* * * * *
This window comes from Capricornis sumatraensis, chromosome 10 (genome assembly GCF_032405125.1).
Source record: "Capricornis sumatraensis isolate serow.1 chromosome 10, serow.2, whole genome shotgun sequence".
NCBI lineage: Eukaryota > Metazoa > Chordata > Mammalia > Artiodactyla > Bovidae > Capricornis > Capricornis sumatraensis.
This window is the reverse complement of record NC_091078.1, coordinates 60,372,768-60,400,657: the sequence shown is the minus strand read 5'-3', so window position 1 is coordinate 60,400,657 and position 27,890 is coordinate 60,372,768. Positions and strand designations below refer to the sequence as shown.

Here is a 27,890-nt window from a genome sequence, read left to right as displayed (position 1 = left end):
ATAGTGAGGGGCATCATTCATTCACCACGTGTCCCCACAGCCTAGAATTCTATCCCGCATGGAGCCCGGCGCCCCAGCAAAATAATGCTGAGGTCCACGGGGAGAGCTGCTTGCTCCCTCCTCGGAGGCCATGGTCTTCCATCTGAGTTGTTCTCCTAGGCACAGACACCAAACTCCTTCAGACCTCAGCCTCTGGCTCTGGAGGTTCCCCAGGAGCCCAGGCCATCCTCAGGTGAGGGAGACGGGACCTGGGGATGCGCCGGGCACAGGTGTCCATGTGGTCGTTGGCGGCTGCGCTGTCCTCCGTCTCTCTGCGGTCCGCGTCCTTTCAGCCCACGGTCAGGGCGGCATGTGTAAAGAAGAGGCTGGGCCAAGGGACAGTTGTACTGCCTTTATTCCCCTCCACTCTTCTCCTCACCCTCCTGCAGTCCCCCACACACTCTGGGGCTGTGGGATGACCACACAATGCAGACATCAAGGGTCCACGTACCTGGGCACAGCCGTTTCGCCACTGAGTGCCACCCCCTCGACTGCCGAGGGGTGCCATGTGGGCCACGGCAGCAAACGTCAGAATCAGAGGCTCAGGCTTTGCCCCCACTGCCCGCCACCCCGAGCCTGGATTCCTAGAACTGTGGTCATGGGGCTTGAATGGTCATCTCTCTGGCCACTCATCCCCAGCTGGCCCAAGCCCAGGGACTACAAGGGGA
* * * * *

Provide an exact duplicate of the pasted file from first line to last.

This window comes from Capricornis sumatraensis, chromosome 10 (genome assembly GCF_032405125.1).
Source record: "Capricornis sumatraensis isolate serow.1 chromosome 10, serow.2, whole genome shotgun sequence".
NCBI lineage: Eukaryota > Metazoa > Chordata > Mammalia > Artiodactyla > Bovidae > Capricornis > Capricornis sumatraensis.
This window is the reverse complement of record NC_091078.1, coordinates 60,372,768-60,400,657: the sequence shown is the minus strand read 5'-3', so window position 1 is coordinate 60,400,657 and position 27,890 is coordinate 60,372,768. Positions and strand designations below refer to the sequence as shown.

Here is a 27,890-nt window from a genome sequence, read left to right as displayed (position 1 = left end):
ATAGTGAGGGGCATCATTCATTCACCACGTGTCCCCACAGCCTAGAATTCTATCCCGCATGGAGCCCGGCGCCCCAGCAAAATAATGCTGAGGTCCACGGGGAGAGCTGCTTGCTCCCTCCTCGGAGGCCATGGTCTTCCATCTGAGTTGTTCTCCTAGGCACAGACACCAAACTCCTTCAGACCTCAGCCTCTGGCTCTGGAGGTTCCCCAGGAGCCCAGGCCATCCTCAGGTGAGGGAGACGGGACCTGGGGATGCGCCGGGCACAGGTGTCCATGTGGTCGTTGGCGGCTGCGCTGTCCTCCGTCTCTCTGCGGTCCGCGTCCTTTCAGCCCACGGTCAGGGCGGCATGTGTAAAGAAGAGGCTGGGCCAAGGGACAGTTGTACTGCCTTTATTCCCCTCCACTCTTCTCCTCACCCTCCTGCAGTCCCCCACACACTCTGGGGCTGTGGGATGACCACACAATGCAGACATCAAGGGTCCACGTACCTGGGCACAGCCGTTTCGCCACTGAGTGCCACCCCCTCGACTGCCGAGGGGTGCCATGTGGGCCACGGCAGCAAACGTCAGAATCAGAGGCTCAGGCTTTGCCCCCACTGCCCGCCACCCCGAGCCTGGATTCCTAGAACTGTGGTCATGGGGCTTGAATGGTCATCTCTCTGGCCACTCATCCCCAGCTGGCCCAAGCCCAGGGACTACAAGGGGA